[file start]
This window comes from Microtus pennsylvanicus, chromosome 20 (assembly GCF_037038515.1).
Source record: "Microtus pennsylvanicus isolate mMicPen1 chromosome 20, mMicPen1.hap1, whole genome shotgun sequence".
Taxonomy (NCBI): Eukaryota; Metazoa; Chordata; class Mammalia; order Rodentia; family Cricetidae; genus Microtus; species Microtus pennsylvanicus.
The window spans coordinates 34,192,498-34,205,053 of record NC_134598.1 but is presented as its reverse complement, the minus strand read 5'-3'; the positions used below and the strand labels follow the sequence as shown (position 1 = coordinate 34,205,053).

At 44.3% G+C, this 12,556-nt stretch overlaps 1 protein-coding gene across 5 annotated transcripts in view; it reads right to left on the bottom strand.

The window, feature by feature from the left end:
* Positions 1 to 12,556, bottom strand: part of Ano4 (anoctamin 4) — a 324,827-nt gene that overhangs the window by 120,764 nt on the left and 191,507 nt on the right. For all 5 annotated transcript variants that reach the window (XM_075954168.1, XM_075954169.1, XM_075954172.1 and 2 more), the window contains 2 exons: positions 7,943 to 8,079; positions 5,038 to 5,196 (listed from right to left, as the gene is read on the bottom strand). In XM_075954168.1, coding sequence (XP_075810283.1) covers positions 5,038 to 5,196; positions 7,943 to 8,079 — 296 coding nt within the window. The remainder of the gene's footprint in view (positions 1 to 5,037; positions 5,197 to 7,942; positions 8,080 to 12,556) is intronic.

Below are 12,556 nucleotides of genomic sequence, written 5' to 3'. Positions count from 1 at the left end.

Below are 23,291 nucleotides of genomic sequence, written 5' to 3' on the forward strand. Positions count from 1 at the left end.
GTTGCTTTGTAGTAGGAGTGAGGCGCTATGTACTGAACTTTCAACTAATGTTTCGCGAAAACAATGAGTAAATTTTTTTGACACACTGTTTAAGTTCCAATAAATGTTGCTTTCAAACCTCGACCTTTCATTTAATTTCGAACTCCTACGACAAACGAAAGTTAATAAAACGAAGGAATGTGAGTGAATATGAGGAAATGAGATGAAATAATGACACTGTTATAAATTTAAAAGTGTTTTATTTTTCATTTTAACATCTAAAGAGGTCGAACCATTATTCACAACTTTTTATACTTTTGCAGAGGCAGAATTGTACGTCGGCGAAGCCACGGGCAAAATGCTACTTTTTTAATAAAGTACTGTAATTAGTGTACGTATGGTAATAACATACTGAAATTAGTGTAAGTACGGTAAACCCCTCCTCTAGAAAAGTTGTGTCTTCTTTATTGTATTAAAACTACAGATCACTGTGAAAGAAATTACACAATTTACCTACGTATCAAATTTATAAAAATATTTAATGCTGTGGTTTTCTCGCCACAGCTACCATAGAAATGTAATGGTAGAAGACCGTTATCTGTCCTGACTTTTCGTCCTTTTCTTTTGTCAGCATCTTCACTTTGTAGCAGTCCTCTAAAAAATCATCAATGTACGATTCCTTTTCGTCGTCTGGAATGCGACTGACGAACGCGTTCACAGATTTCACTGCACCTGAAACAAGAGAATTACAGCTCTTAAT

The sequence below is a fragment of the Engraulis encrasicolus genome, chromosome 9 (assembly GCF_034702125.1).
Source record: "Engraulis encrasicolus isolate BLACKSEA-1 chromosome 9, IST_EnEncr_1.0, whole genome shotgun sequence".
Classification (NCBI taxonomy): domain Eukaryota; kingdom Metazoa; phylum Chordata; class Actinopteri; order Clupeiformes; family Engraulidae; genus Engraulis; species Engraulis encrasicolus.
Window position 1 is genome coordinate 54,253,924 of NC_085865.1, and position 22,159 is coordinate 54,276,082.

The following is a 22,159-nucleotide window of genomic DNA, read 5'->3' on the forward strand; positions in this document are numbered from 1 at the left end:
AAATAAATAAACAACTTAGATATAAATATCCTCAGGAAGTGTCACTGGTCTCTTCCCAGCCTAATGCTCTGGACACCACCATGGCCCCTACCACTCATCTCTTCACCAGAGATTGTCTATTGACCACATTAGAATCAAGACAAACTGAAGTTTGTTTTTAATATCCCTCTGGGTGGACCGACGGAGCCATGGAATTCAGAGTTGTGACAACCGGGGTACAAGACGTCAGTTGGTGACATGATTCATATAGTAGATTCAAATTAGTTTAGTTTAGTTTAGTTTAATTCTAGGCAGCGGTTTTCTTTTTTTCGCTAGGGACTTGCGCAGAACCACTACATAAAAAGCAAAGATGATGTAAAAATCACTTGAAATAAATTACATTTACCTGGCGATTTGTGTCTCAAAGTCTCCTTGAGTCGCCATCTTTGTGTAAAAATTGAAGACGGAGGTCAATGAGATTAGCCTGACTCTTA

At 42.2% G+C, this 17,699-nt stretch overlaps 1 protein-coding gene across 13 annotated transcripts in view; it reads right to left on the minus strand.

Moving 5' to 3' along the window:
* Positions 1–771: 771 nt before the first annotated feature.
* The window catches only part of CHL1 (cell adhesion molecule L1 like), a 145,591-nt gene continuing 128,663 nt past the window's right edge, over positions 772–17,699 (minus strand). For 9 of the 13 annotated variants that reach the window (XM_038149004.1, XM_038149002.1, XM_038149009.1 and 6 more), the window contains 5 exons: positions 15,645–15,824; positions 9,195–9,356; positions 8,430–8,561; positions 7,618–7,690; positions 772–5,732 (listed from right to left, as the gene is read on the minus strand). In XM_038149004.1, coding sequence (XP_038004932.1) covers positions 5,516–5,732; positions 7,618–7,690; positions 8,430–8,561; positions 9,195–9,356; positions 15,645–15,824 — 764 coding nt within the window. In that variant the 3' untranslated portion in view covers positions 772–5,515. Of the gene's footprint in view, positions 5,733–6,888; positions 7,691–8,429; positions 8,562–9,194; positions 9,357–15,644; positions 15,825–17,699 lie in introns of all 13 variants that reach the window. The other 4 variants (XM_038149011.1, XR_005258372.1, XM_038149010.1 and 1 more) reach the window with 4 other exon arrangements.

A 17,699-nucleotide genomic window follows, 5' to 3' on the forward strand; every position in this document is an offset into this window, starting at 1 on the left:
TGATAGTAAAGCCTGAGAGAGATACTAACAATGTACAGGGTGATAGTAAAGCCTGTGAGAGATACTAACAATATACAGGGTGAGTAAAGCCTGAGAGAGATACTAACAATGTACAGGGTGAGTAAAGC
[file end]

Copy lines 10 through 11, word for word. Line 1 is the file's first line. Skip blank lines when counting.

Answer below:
GTTGCTTTGTAGTAGGAGTGAGGCGCTATGTACTGAACTTTCAACTAATGTTTCGCGAAAACAATGAGTAAATTTTTTTGACACACTGTTTAAGTTCCAATAAATGTTGCTTTCAAACCTCGACCTTTCATTTAATTTCGAACTCCTACGACAAACGAAAGTTAATAAAACGAAGGAATGTGAGTGAATATGAGGAAATGAGATGAAATAATGACACTGTTATAAATTTAAAAGTGTTTTATTTTTCATTTTAACATCTAAAGAGGTCGAACCATTATTCACAACTTTTTATACTTTTGCAGAGGCAGAATTGTACGTCGGCGAAGCCACGGGCAAAATGCTACTTTTTTAATAAAGTACTGTAATTAGTGTACGTATGGTAATAACATACTGAAATTAGTGTAAGTACGGTAAACCCCTCCTCTAGAAAAGTTGTGTCTTCTTTATTGTATTAAAACTACAGATCACTGTGAAAGAAATTACACAATTTACCTACGTATCAAATTTATAAAAATATTTAATGCTGTGGTTTTCTCGCCACAGCTACCATAGAAATGTAATGGTAGAAGACCGTTATCTGTCCTGACTTTTCGTCCTTTTCTTTTGTCAGCATCTTCACTTTGTAGCAGTCCTCTAAAAAATCATCAATGTACGATTCCTTTTCGTCGTCTGGAATGCGACTGACGAACGCGTTCACAGATTTCACTGCACCTGAAACAAGAGAATTACAGCTCTTAAT

The sequence below is a fragment of the Engraulis encrasicolus genome, chromosome 9 (assembly GCF_034702125.1).